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Germany and Liechtenstein: Bilateral relations Liechtenstein

15.02.2021 - Article

Germany has traditionally enjoyed a close partnership with Liechtenstein based on shared history and culture, as well as wide-ranging economic, political and personnel ties. In 2002, Liechtenstein opened an Embassy in Berlin and the country has had honorary consulates in Frankfurt am Main und Munich since 2008. Since 1992, the German Ambassador in Berne has also been accredited to Vaduz. There has been a German Honorary Consul in Liechtenstein since 2005. Regular high-level contacts ensure continuous dialogue between the two governments. Cooperation is particularly close in the United Nations and other international organisations.

Alongside Switzerland, Germany is Liechtenstein’s most important trading and economic partner. Bilateral trade totalled 1.09 billion euros. In 2019, 21.2% of Liechtenstein’s exports were destined for Germany and 36.3% of imports came from Germany. Liechtenstein investment in Germany totalled 5.5 billion euros, German investment in Liechtenstein 933 million euros. In 2018, some 3000 people were employed in German-majority-owned companies in Liechtenstein. Some 180 Liechtenstein companies employed some 24,000 people in Germany, generating turnover of 5.97 billion euros. An agreement on mutual assistance in tax matters in accordance with OECD standards entered into force in 2010, while a comprehensive double taxation agreement entered into force in 2012.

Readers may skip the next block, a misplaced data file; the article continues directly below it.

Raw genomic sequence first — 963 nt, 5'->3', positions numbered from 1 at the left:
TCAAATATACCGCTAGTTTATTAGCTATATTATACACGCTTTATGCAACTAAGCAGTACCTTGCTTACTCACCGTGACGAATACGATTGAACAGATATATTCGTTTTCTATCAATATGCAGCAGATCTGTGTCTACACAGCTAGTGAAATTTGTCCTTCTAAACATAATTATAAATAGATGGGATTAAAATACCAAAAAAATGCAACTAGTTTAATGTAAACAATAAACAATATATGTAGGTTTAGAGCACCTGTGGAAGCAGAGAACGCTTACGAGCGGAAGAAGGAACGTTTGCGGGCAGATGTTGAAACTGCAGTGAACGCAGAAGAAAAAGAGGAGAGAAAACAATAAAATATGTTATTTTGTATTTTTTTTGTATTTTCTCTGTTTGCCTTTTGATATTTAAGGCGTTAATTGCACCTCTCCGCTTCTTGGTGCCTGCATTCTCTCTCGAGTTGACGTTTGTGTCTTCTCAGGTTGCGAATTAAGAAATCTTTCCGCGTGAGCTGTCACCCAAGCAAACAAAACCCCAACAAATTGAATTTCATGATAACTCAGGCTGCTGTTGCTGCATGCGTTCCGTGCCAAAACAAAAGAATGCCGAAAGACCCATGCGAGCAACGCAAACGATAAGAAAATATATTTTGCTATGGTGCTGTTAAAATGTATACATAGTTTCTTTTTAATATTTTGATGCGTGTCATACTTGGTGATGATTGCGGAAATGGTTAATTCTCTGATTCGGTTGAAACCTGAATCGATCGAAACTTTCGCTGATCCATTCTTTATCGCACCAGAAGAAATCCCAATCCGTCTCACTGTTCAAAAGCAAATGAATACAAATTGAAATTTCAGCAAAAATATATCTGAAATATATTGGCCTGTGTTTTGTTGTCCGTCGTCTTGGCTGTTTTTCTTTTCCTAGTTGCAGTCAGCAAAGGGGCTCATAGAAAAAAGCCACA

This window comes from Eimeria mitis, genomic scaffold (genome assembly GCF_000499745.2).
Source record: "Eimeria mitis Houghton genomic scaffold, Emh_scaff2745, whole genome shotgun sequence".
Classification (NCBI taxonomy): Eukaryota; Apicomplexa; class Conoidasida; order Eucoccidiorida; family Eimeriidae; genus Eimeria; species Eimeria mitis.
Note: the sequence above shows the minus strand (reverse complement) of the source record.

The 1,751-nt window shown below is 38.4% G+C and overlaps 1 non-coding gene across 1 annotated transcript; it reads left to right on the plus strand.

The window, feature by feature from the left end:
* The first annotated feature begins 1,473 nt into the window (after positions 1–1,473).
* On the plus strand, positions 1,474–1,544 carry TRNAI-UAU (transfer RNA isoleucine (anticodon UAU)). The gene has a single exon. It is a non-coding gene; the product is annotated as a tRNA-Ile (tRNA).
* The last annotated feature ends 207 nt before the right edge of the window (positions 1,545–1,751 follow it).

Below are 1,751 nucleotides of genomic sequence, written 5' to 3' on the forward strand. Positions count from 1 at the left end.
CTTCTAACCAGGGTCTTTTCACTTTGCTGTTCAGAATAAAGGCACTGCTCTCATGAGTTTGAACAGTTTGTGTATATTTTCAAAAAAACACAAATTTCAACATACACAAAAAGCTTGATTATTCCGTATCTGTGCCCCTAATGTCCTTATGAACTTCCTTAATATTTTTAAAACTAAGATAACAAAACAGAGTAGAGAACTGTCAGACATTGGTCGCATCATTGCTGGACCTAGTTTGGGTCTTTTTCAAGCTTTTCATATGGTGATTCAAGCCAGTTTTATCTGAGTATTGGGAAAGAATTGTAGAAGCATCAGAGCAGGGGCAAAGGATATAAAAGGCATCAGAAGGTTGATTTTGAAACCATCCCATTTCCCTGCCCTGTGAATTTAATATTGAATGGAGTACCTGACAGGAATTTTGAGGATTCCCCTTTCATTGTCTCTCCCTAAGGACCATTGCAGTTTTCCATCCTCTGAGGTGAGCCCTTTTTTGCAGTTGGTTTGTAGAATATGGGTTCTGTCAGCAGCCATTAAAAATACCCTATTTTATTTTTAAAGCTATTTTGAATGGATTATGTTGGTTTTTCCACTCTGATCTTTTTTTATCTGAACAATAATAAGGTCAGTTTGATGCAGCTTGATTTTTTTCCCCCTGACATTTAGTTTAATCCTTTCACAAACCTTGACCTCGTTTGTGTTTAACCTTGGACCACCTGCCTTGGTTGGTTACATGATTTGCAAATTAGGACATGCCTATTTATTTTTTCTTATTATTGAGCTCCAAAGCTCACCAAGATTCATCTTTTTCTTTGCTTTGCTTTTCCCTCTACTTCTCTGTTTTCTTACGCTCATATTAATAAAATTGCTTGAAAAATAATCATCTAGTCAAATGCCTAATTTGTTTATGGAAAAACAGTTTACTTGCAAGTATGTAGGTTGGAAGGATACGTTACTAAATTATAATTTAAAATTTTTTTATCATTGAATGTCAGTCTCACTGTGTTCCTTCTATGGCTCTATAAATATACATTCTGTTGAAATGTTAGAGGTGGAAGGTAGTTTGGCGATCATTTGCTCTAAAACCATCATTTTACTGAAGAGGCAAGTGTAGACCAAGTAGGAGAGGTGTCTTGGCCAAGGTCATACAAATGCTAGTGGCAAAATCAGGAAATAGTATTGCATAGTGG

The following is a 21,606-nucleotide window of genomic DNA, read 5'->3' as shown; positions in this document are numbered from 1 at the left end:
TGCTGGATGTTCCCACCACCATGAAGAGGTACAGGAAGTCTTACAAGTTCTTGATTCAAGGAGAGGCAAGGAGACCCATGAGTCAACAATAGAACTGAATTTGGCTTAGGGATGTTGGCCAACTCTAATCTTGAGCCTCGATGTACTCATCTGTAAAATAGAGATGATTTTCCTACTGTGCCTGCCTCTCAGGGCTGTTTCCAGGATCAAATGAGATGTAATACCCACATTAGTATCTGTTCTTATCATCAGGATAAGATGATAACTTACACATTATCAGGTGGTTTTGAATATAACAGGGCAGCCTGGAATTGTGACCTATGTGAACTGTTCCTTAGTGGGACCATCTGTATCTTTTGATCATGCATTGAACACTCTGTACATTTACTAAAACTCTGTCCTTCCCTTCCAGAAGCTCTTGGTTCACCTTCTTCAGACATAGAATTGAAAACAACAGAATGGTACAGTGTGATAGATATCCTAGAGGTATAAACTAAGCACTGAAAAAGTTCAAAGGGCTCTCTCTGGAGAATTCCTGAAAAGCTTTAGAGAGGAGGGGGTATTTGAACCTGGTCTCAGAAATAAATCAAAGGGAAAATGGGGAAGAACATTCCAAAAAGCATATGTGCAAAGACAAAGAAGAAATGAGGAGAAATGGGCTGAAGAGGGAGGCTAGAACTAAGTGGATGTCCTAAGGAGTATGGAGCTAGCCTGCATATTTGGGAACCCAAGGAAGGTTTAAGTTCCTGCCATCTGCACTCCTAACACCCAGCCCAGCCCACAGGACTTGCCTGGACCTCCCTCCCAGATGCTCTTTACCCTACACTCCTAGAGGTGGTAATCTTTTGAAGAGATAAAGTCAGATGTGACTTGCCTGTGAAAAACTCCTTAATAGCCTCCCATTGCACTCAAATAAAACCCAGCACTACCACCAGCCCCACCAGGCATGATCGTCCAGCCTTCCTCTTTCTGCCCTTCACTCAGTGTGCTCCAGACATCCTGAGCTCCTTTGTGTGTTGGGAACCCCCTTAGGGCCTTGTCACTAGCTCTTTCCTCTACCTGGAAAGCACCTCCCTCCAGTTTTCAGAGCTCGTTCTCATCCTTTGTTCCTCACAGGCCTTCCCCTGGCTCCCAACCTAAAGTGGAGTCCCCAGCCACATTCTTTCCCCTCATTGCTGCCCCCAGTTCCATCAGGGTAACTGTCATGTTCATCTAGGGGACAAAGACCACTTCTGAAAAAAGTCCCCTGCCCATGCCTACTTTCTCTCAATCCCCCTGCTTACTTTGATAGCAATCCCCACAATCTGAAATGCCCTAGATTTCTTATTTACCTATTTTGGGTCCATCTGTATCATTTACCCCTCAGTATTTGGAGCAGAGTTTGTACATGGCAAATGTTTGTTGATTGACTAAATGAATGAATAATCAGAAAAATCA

Cultural relations between the two countries are close and wide-ranging. Liechtenstein’s engagement in Germany is considerable and includes many years of presence at the Frankfurter Buchmesse - Frankfurt Book Fair, as well as intensive exchange with Berlin’s Treptow-Köpenick district.

Close cooperation is also firmly anchored in the education sector, particularly when it comes to German teachers. The aims and tasks of the Swiss and German-Speaking Swiss Conferences of Cantonal Ministers of Education (comparable to Germany’s Standing Conference of the Ministers of Education and Cultural Affairs of the Länder) have a clear impact on Liechtenstein’s education policy. Interests are very similar in the following areas: agreements on the freedom of movement, the mutual recognition of university degrees, special needs education and education monitoring.

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